Putting your concerns on paper allows you to remove them from your mind and to return to them later. Taking pressure off a stress or worry in the present moment can alleviate a lot of anxiety. Also, the act of writing engages your mind and reduces the power of racing thoughts. If you take a moment to organize these thoughts on paper, your mind will likely be calmer.


7. Breathe.

When you experience racing thoughts, your body’s physical response is to activate the sympathetic nervous system. In order to shift to the relaxed response of the parasympathetic nervous system, it is helpful to try breathing exercises. Try counting to 3 as you breathe in and to 5 as you breathe out. Pay attention only to your breathing as you try to slow it down. Your mind will wander, and that is okay… just bring it back to your breathing each time.

One or more of the above tips will be helpful to incorporate into your daily regimen over a long period of time to see results. It is common to expect the effects to be immediate and abandon the practice too soon. Try to be consistent and patient.


If you find that you are not able to get racing thoughts under control, consider consulting a mental health provider to move forward with counselling for anxiety. Anxious thoughts can be part of a mental health disorder that professionals can treat effectively with psychotherapy.

If you have any questions or would like help with working to increase your mental wellness, call our Director, Carly at 647-961-9669, or email

The Greatest Gift(s) You Can Give Your Relationship this Valentine’s Day

Valentine’s Day holds a lot of weight for many couples. The expectations and pressure that come with this holiday dedicated to love leads couples to focus on the “perfect” way to shower their partners with romance. While gifting roses and chocolate covered strawberries are lovely romantic gestures, discovering deeper sources of intimacy and connection in your partnership this Valentine’s Day might be one of the greatest gifts you can give to your relationship. This post offers 4 suggestions to connect with your partner in deeper ways.


  1. Reflect on the Positive Aspects of the Relationship

It’s important to take the time to acknowledge and celebrate all the positive aspects of your relationship. Showing gratitude for all the small and big ways that you and your partner contribute to your relationship prevents you from taking each other for granted.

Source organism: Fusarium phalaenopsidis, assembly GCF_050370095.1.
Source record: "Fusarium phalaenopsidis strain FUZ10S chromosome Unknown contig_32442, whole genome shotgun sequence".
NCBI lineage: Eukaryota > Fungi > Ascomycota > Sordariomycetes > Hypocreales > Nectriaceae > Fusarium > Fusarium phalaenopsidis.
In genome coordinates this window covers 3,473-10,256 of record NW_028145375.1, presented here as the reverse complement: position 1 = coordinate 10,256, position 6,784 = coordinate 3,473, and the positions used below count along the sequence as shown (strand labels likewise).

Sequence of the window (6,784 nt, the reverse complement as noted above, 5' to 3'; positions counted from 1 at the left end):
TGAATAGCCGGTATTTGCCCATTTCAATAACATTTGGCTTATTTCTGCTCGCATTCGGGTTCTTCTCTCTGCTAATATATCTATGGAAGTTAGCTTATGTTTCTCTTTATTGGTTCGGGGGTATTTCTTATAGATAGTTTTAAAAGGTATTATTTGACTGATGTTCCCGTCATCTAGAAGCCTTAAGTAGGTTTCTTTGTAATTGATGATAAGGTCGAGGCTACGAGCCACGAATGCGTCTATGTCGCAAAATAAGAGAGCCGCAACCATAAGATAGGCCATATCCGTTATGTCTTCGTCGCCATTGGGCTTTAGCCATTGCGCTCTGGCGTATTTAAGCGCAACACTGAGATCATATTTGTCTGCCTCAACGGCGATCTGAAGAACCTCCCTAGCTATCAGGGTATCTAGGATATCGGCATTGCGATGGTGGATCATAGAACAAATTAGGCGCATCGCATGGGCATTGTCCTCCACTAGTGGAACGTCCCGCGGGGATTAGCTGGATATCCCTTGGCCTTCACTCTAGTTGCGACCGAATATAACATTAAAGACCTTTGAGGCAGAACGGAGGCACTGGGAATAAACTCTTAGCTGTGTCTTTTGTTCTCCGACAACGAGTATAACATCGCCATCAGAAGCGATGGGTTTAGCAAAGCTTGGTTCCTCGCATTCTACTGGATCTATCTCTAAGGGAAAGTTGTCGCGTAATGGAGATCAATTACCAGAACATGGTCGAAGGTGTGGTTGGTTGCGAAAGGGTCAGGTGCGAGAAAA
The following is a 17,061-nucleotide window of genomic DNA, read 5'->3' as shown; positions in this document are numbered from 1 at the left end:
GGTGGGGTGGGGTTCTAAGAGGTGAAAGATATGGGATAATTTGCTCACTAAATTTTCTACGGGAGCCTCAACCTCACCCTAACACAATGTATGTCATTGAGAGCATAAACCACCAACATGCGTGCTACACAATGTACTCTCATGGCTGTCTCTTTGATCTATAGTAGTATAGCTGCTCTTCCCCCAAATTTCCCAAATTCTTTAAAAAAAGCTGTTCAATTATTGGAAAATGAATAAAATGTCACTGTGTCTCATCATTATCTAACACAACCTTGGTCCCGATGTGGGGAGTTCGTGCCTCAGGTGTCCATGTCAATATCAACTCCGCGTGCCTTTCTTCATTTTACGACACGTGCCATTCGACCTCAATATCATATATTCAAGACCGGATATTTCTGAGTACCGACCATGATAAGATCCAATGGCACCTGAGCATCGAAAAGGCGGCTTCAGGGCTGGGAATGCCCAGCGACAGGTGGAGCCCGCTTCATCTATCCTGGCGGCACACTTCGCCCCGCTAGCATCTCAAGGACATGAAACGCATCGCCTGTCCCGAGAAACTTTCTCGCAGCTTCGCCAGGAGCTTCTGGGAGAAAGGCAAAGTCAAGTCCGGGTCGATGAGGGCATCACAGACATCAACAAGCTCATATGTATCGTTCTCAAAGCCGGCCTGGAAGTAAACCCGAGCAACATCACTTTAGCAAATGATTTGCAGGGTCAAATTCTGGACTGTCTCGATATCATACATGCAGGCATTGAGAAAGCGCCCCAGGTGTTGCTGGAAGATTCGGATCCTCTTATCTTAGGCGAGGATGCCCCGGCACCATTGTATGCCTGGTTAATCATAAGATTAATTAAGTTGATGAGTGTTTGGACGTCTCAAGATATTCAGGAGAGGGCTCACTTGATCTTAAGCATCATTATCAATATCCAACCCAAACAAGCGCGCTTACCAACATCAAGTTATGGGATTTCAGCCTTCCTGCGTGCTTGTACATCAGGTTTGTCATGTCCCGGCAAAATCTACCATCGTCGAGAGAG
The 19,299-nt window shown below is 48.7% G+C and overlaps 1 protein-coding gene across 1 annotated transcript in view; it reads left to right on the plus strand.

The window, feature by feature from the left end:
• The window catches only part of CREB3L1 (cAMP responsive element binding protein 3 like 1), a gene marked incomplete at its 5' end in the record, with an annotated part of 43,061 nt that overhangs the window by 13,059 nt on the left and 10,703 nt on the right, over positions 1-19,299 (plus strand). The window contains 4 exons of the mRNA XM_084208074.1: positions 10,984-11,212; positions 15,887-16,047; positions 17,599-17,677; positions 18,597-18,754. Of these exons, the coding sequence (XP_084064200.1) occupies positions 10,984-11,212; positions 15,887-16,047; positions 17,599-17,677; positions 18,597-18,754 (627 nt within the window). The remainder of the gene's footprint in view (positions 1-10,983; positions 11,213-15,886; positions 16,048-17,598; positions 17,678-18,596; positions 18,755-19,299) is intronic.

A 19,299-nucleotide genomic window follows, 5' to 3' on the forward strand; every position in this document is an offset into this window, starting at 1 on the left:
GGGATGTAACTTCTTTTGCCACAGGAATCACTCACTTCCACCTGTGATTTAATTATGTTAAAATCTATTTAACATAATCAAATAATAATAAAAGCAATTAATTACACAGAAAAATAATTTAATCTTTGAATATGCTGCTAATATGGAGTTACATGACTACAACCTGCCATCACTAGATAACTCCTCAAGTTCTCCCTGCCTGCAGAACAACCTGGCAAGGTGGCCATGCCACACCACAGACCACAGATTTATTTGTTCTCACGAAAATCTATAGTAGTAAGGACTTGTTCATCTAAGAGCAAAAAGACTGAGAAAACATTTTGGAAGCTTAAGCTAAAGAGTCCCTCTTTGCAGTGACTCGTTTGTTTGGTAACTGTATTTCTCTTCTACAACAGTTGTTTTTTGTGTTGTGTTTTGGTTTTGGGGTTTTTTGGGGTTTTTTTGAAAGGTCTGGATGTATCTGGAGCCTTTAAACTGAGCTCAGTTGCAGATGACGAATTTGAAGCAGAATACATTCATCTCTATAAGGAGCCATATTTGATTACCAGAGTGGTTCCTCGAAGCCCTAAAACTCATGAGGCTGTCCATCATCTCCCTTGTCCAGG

Consider:In what ways do I enhance our relationship? Be specific. In what ways does my partner enhance our relationship? Be specific. What parts of our relationship do my partner and I typically excel at? What was a recent relational issue that we handled well? What is it about each of us individually and as a couple that makes these successes possible?

What answers did you have in common? Which of your partner’s answers surprised you? Can you thank yourselves and each other for the ways that you contribute to your relationship?


  1. Explore Each Other’s Love Languages

Everyone has a preferred way to show and receive love; that is, we all speak different love languages. Gary Chapman, the author of The 5 Love Languages: The Secret to Love That Lasts, writes, “We tend to speak our primary love language, and we become confused when our [partner] does not understand what we are communicating. We are expressing our love, but the message does not come through because we are speaking what, to them, is a foreign language.” The goal is to understand each other’s love languages and learn to express love in your partner’s language.

Chapman highlights that there are 5 Basic Love Languages:

  1. Words of Affirmation
  2. Acts of Service
  3. Receiving Gifts
  4. Quality Time
  5. Physical Touch

This Valentine’s Day, consider taking the Love Language Quiz with your partner. If you’d like to explore the concept of love languages a little deeper, consider reading The 5 Love Languages: The Secret to Love That Lastsby Gary Chapman with your partner.


  1. Ignite the Spark: Open up Communication about Your Sexual Desires